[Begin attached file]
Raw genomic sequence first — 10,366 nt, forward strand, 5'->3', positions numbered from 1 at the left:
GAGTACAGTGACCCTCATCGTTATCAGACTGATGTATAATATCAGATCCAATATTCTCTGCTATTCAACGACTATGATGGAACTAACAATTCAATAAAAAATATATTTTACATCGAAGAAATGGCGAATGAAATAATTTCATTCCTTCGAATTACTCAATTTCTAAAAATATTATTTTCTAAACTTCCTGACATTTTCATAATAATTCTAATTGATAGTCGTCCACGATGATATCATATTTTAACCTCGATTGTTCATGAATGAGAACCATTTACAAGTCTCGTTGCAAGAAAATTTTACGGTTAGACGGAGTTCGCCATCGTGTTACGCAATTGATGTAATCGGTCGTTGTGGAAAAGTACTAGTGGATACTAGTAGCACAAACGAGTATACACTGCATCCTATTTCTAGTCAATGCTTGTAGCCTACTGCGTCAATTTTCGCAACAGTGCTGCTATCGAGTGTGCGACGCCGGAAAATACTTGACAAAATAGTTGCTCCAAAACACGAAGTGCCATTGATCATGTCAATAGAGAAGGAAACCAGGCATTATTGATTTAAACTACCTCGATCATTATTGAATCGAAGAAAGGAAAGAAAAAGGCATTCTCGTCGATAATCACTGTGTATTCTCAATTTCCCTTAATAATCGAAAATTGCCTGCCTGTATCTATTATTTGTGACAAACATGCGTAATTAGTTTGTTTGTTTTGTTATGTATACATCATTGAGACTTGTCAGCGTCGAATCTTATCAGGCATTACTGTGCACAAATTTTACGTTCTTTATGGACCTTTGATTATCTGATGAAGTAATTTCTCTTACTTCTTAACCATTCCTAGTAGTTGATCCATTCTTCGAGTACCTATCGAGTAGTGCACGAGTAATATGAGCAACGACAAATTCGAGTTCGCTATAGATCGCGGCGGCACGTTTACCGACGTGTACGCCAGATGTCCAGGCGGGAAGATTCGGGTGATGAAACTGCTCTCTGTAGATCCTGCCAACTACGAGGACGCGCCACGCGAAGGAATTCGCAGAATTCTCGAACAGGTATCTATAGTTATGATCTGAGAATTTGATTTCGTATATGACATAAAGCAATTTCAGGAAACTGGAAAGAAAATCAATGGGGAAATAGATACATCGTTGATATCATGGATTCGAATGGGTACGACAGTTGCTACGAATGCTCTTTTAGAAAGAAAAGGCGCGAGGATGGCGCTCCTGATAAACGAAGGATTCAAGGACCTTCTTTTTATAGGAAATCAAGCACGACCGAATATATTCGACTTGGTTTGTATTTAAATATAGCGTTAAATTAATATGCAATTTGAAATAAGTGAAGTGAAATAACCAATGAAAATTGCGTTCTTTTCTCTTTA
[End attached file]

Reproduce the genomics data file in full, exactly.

Raw genomic sequence first — 10,366 nt, forward strand, 5'->3', positions numbered from 1 at the left:
GAGTACAGTGACCCTCATCGTTATCAGACTGATGTATAATATCAGATCCAATATTCTCTGCTATTCAACGACTATGATGGAACTAACAATTCAATAAAAAATATATTTTACATCGAAGAAATGGCGAATGAAATAATTTCATTCCTTCGAATTACTCAATTTCTAAAAATATTATTTTCTAAACTTCCTGACATTTTCATAATAATTCTAATTGATAGTCGTCCACGATGATATCATATTTTAACCTCGATTGTTCATGAATGAGAACCATTTACAAGTCTCGTTGCAAGAAAATTTTACGGTTAGACGGAGTTCGCCATCGTGTTACGCAATTGATGTAATCGGTCGTTGTGGAAAAGTACTAGTGGATACTAGTAGCACAAACGAGTATACACTGCATCCTATTTCTAGTCAATGCTTGTAGCCTACTGCGTCAATTTTCGCAACAGTGCTGCTATCGAGTGTGCGACGCCGGAAAATACTTGACAAAATAGTTGCTCCAAAACACGAAGTGCCATTGATCATGTCAATAGAGAAGGAAACCAGGCATTATTGATTTAAACTACCTCGATCATTATTGAATCGAAGAAAGGAAAGAAAAAGGCATTCTCGTCGATAATCACTGTGTATTCTCAATTTCCCTTAATAATCGAAAATTGCCTGCCTGTATCTATTATTTGTGACAAACATGCGTAATTAGTTTGTTTGTTTTGTTATGTATACATCATTGAGACTTGTCAGCGTCGAATCTTATCAGGCATTACTGTGCACAAATTTTACGTTCTTTATGGACCTTTGATTATCTGATGAAGTAATTTCTCTTACTTCTTAACCATTCCTAGTAGTTGATCCATTCTTCGAGTACCTATCGAGTAGTGCACGAGTAATATGAGCAACGACAAATTCGAGTTCGCTATAGATCGCGGCGGCACGTTTACCGACGTGTACGCCAGATGTCCAGGCGGGAAGATTCGGGTGATGAAACTGCTCTCTGTAGATCCTGCCAACTACGAGGACGCGCCACGCGAAGGAATTCGCAGAATTCTCGAACAGGTATCTATAGTTATGATCTGAGAATTTGATTTCGTATATGACATAAAGCAATTTCAGGAAACTGGAAAGAAAATCAATGGGGAAATAGATACATCGTTGATATCATGGATTCGAATGGGTACGACAGTTGCTACGAATGCTCTTTTAGAAAGAAAAGGCGCGAGGATGGCGCTCCTGATAAACGAAGGATTCAAGGACCTTCTTTTTATAGGAAATCAAGCACGACCGAATATATTCGACTTGGTTTGTATTTAAATATAGCGTTAAATTAATATGCAATTTGAAATAAGTGAAGTGAAATAACCAATGAAAATTGCGTTCTTTTCTCTTTA